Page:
In other words: I really quite loved this one.

The Near Witch

by V. E. Schwab
First sentence: “It starts with a crack, a sputter, and a spark.”
Support your local independent bookstore: buy it there!
Content: There is talk of violence, but it’d be appropriate for teenagers if they were interested. It’s in the Science Fiction/Fantasy section of the bookstore.

There has never been a stranger in the town of near. At least not in Lexi’s memory. And so, when one shows up, the town — especially the council — takes notice. And, when children start disappearing the night after the stranger arrives, the town is out for blood. Lexi doesn’t believe that the stranger has anything to do with the disappearances so she decides to set off on her own – against the wishes of her uncle and the town council – to solve the problem and get the children back.

Perhaps the thing I like best about Schwab is that she never writes the same book twice. Every single one of her books is vastly different. This is a bit of a coming-of-age story, about a girl learning to stand up for herself, and about a girl trying to find her own voice in a man’s world. It’s lyrical and delighful, and very very much a captivating story. Schwab is an excellent storyteller, and this, her first book, is a solid, captivating story.

I’m glad I finally got around to reading it.

Small Things Like These

by Claire Keegan
First sentence: “In October there were yellow trees.”
Support your local independent bookstore: buy it there!
Content: There are two f-bombs. It’s in the adult fiction section of the bookstore.

Bill Furlong is a simple man. He’s the father of five daughters, and he delivers coal in his small Irish town. He doesn’t think terribly deep thoughts, but he is aware of his roots. His mother got pregnant when she was 16, and it was only the kindness of her employer, Mrs. Wilson, that allowed her to keep Bill and raise him. So, when Bill finds a girl at the convent locked in the coal shed, unable to feed her baby — the nuns had separated the two — Bill takes pity on her, even though he knows his wife, Elieen, won’t like it.

This is a slim novella, a slice of Irish life in the mid-1980s, and one that makes you think.It’s deeply Christian without being preachy: Furlong doesn’t seek to draw attention to himself, and he’s very kind and caring not just to his family but to the community as a whole.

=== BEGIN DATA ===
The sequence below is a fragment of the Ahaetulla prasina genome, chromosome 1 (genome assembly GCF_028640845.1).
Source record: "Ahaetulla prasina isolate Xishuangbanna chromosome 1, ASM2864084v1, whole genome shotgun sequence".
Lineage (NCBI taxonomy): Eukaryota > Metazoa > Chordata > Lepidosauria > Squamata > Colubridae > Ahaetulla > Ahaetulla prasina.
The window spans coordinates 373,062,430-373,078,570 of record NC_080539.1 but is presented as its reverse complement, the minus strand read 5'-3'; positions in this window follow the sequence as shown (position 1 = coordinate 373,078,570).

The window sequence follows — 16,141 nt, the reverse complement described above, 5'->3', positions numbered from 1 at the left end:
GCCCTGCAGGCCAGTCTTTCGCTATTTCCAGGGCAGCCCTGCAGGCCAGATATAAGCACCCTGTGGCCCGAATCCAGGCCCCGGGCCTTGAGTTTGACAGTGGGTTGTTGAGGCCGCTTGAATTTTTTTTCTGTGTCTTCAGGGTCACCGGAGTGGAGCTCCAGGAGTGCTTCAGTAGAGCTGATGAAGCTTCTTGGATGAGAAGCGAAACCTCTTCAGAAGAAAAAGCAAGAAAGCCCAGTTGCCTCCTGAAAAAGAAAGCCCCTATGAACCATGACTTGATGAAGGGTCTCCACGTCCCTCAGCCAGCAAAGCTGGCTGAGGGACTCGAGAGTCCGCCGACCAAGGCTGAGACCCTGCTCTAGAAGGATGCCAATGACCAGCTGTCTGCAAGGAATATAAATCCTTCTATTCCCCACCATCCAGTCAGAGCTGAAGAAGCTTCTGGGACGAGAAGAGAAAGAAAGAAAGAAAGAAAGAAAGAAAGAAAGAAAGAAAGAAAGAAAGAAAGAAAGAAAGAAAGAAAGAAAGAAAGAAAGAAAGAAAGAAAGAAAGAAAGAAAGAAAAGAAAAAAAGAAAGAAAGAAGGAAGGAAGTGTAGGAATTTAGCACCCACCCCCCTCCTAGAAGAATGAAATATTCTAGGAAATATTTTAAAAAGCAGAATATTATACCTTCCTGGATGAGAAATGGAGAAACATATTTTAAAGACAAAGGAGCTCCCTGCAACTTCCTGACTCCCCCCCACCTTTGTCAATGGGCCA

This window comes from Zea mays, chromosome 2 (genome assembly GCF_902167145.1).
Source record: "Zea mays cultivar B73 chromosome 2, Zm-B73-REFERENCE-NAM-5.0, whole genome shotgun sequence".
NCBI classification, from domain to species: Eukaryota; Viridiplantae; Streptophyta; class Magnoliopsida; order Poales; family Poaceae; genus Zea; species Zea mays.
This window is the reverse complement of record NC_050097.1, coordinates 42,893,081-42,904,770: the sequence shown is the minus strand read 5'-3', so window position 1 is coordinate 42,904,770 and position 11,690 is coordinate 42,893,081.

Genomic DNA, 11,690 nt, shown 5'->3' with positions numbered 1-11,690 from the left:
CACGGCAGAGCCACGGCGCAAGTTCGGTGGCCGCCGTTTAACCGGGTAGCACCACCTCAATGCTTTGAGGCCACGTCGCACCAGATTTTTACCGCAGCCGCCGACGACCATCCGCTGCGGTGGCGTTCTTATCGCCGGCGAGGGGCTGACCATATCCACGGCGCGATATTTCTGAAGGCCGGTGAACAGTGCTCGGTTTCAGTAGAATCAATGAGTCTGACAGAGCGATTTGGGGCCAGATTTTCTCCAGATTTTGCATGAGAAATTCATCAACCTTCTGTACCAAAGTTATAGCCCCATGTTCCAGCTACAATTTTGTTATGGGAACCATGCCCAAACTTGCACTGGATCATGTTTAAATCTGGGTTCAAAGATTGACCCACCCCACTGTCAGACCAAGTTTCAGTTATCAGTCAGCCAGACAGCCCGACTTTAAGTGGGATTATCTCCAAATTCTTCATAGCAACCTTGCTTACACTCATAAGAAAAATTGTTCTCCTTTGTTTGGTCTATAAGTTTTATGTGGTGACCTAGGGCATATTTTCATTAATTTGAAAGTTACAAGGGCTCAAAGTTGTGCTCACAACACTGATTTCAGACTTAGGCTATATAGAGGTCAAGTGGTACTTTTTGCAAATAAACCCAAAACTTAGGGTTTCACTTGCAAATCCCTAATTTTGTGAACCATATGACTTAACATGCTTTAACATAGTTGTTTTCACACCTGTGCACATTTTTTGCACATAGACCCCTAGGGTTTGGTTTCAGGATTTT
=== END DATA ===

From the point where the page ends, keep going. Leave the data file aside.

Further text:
It’s not life-shattering, but it is deeply moving. A good addition to our Christmas books, I think.

The Matzah Ball

by Jean Meltzer
First sentence: “She just needed one more.”
Support your local independent bookstore: buy it there!
Content: There’s some mild swearing. It’s in the romance setion of the bookstore.

Rachel is the daughter of a well-regarded rabbi, but she has a secret: she is a famous author (under a pseudonym, of course) of Christmas romance books. Jacob is trying to find his way back to Judaism after his mother’s death and is throwing the biggest party of the Season (on the eighth night of Hanukkah, no less). They knew each other, one summer at Jewish day camp, and had a brief fling (they were 12), but never kept in touch. But when they are thrown into each other’s orbit — Rachel’s publisher is demanding Hanukkah romance, and Jacob invites her parents to the Matzah Ball (yes, that is what the party is called). Sparks fly, of course.

On the one hand: I picked up this book because the title made me laugh. It hit all the right “Hallmark movie” moments; no one reads romances expecting them to be anything but predictable. There was even the added bonus of a disabled main character; she has chronic fatigue, which defies much of her life.

But. I didn’t buy that Rachel and Jacob had been holing on to 1) first love at age 12 and 2) a grudge because they had a misunderstanding at age 12. That’s silly and pushed the edge of suspension of disbelief. Also, there’s a throw-away line that’s anti-Palestinian, which I have to confess I didn’t realize was there until I read reviews after I finished. People were also concerned that the author used language around coming out as LGBT when describing Rachel’s “shameful” obsession with Christmas. I have to admit that I found her obsession with keeping it secret weird, but then again: I’m not Jewish.

IN the end, it was fun and cute, but nothing earth-shattering.